Re-Introducing the Vulnerability Search

Wednesday, October 23, 2013 Posted by Corey Harrell 0 comments
In the past I briefly mentioned the Vulnerability Search but I never did a proper introduction. Well, consider this post its formal introduction. The Vulnerability Search is a custom Google that indexes select websites related to software vulnerabilities. Unlike the Digital Forensic Search where I’m trying to include as many DFIR sites as possible the Vulnerability Search takes the opposite approach. The search is only indexing a select few websites; websites with information about exploits or vulnerabilities. I have found the Vulnerability Search to be useful so I wanted to share how I use it for incident response and information security activities.

Incident Response Triaging

The Vulnerability Search excels at triaging potential incidents involving web applications, websites, or backend databases. Let’s say you receive an alert indicating one of your web applications is being banged on by some threat. The alert can be detected by anything; IDS, SIEM, or a server administrator. When this type of alert comes in one question that needs to be answered is: did the attack successfully compromise the server. If the server is compromised then the alert can be elevated into a security incident. However, if the ongoing attacks have no chance of compromising the server then there’s no need for elevation and the resources it requires. This is where the Vulnerability Search comes into play.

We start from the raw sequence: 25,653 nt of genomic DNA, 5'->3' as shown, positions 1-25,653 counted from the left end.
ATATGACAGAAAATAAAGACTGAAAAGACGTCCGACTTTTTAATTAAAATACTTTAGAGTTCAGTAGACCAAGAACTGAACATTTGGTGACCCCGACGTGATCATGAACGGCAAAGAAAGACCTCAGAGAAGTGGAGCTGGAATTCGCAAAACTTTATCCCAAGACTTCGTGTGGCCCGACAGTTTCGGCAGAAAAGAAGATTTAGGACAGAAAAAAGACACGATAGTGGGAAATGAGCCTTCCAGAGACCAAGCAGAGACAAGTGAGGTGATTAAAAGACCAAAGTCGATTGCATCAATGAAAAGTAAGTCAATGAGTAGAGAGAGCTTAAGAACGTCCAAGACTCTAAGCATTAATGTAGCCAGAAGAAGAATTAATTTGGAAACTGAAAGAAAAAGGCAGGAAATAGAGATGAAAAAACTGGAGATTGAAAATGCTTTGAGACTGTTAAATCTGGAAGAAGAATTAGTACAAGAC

The web logs will contain the URLs being used in the attack. If these URLs are not completely obfuscated then they can be used to identify the vulnerability the threats are targeting. For example, let’s say the logs are showing the URL below multiple times in the timeframe of interest:


It might not be obvious what the URL’s purpose is or what it’s trying to accomplish. A search using part of the URL can provide clarity about what is happening. Searching on the string “index.php?option=com_bigfileuploader” in the Vulnerability Search shows the vulnerability being targeted is the Joomla Component com_bigfileuploader Arbitary File Upload Vulnerability. Now if the website in question isn’t a Joomla server then the attack won’t be successfully and there is no need to elevate the alert.

Incident Response Log Analysis

The Vulnerability Search also excels at investigating incidents involving web applications, websites, or backend databases. Let’s say someone discovered a web server compromise since it was serving up malicious links. The post mortem analysis identified a few suspicious files on the server. The web activity in an access log around the time the files were created on the server showed the following:

"POST /%70%68%70%70%61%74%68/%70%68%70?%2D%64+%61%6C%
HTTP/1.1" 200 203 "-"